This High School Is a Birth-Control Utopia

Photo: Eduardo Luzzatti/Getty Images

“Of course, there are always students who are like, ‘I wanna miss IB Math!’ We are not gonna pull you out of IB Math — how about ceramics instead?” That’s what Katie Acker, a Seattle high-school health educator, told Grist about scheduling IUD insertions during the school day. Thanks to Take Charge, a Washington State Medicaid program that targets minors seeking contraceptives, students at Chief Sealth International can get counseling, IUD insertion, or a birth-control prescription at their school-based clinic.

Repeated studies have shown that fear of parental judgment prevents teens from seeking birth control; one recent survey suggested that’s why 68 percent of sexually active teens went without. But at Chief Sealth and other public schools in Seattle, girls under 19 who don’t want to use parental private insurance to get birth control can get it for free, removing a major barrier for teens who are too scared to talk to their parents.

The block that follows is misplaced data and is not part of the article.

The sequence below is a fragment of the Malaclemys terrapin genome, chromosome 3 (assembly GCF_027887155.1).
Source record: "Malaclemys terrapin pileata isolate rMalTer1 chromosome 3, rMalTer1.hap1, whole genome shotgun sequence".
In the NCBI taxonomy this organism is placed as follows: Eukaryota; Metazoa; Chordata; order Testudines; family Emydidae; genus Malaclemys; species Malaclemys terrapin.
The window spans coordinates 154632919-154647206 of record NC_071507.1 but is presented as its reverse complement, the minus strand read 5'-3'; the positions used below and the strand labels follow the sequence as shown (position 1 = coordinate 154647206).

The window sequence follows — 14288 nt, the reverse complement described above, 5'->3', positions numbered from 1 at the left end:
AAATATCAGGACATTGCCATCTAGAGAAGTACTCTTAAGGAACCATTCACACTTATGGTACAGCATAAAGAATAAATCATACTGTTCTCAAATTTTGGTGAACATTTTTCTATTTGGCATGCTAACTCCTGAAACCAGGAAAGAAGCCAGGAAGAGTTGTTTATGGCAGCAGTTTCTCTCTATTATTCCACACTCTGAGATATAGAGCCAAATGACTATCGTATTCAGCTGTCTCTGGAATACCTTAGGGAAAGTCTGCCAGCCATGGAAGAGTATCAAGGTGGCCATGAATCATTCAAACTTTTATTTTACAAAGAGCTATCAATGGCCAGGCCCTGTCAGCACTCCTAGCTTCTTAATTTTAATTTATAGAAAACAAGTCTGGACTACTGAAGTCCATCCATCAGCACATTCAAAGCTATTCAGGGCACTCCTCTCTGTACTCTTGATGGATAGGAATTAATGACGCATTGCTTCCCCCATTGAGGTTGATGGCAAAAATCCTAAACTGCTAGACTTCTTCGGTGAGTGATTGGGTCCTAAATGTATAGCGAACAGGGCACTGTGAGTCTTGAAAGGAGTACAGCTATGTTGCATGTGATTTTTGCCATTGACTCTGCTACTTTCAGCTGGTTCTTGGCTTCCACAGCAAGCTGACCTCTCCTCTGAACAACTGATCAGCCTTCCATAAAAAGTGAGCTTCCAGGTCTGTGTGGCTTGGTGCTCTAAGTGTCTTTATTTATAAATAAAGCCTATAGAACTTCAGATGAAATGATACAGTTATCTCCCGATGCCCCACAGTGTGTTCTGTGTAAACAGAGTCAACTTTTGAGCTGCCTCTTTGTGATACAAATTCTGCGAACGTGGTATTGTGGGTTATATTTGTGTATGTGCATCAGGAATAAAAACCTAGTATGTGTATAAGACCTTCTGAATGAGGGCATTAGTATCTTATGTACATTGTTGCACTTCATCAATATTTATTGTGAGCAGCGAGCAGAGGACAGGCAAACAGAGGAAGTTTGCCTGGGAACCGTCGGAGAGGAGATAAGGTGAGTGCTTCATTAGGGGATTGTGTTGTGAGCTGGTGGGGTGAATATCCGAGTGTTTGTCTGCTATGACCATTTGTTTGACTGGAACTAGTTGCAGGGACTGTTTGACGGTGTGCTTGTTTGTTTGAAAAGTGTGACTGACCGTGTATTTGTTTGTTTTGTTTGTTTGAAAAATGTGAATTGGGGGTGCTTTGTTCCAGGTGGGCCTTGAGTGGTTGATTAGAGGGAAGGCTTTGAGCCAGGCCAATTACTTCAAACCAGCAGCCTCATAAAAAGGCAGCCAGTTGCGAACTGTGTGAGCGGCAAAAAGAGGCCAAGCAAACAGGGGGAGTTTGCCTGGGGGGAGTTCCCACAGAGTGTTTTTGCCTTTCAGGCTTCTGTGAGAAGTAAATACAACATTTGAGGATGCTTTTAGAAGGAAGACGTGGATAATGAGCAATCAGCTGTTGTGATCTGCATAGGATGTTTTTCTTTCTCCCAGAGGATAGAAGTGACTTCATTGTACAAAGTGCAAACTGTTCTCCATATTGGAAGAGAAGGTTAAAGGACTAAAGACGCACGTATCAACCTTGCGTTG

Even long-acting reversible contraceptives (LARCs) like IUDs, which are the most expensive form of birth control, are free for students. After the American College of Obstetrics and Gynecologists recommended LARCs as the most effective way to prevent teen pregnancy in 2009, Seattle’s health department worked to assure their availability at in-school clinics.

Since LARCs were made available in 2010, Neighborcare, which runs the clinics at six schools, has implanted 500. Only ten were placed in the first year, but by the 2013–2014 school year, 170 students requested them. Having a clinic on site draws in students who might not otherwise seek out birth control.

Acker suggested that the school’s culture has become much more open to conversations about birth control with the addition of the clinic.

“The birth control culture, for lack of a better term, and the conversations have just changed so much … There’s so much pride around, ‘I’ve got this method, I’ve got this method.’ It’s not a hush-hush thing anymore … So many students will come in and say, ‘Oh, my friend got the IUD, can I make an appointment?’”

The confidential, supportive environment of the clinic is open to the needs of its teenage patients; at one point, the entire school gymnastics team squeezed into an exam room to support a teammate as she got her IUD placed.

This High School Is a Birth-Control Utopia